An essay on drought
At one time or another in school, we all got that composition exam paper with a list of essay topics, and there, right at the top, it would be (again): Drought. Did anyone ever choose to write about that topic?
Our parents and grandparents had it even worse: in their day they had no choice. It was drought… or fail.
Yes, in the old days drought lay deep in the nation’s psyche, creating a buzz almost like a Twitter war today.
Ironically, South Africans now seem more resigned about news of drought conditions, even while the country finds itself amid the worst drought in years. You hear even informed people who declare after the first rain shower: “The drought is over.” Or, worse: “The drought is old news.” This while farmers have not sown and we have to import instead of export maize. This despite entire villages not having a drop of water and emergency supplies having to be trucked in daily.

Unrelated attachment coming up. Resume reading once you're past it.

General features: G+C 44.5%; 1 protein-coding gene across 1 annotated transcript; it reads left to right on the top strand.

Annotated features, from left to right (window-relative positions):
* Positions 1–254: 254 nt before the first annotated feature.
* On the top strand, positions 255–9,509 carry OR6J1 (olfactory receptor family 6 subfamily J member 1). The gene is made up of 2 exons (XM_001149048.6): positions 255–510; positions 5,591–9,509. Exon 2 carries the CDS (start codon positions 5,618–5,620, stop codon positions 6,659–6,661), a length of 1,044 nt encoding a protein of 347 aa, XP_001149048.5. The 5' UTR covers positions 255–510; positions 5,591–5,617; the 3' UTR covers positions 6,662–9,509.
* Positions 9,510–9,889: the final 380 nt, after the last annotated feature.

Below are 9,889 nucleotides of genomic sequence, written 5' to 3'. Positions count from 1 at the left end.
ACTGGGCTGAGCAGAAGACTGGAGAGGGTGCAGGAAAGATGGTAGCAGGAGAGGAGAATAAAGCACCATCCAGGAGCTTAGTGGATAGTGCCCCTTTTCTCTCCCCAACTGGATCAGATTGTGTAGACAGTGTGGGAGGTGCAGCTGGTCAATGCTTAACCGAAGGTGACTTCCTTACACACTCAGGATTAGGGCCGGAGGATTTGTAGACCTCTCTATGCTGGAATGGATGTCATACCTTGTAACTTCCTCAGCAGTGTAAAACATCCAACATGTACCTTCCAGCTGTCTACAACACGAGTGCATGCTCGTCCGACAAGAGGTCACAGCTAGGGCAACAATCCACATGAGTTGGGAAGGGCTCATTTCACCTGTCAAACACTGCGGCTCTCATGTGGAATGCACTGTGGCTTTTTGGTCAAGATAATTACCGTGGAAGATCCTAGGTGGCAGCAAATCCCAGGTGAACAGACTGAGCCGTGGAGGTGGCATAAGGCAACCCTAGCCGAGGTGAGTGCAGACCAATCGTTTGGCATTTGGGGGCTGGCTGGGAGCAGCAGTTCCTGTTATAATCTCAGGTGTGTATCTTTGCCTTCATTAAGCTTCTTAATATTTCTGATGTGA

Here in the Cape we nowadays don’t even mind the notorious southeasterly wind, because it might bring rain to the north of the country where it is so desperately needed. (On the day we sent this issue to the printers we heard that the West Coast region has also been declared a drought disaster area.)
It might betray our age, but if you browse through this issue of Platteland you’ll notice that the issue of drought crops up in a number of places. There is, among others, Elise Tempelhoff’s “Thinking out loud” column on page 15, the article about Winterton (page 20) and the one on Vredefort Dome (page 36). It wasn’t planned; it is perhaps because one hears almost daily that Africa – and yes, South Africa too – will only have it worse in future.
One ray of light is the story about scientist Jill Farrant and her research into resurrection plants, which seemingly die in times of drought but then revive after the first rain. Read her fascinating story on page 62 – and let us know what you think about it.
Here at Platteland we don’t like to see plants wilt or die because of drought, and we’ll never stop looking for ideas to save water and, most importantly, to use it responsibly. We all have a duty to do this.
As long as we do not have to write an essay on drought again any time soon.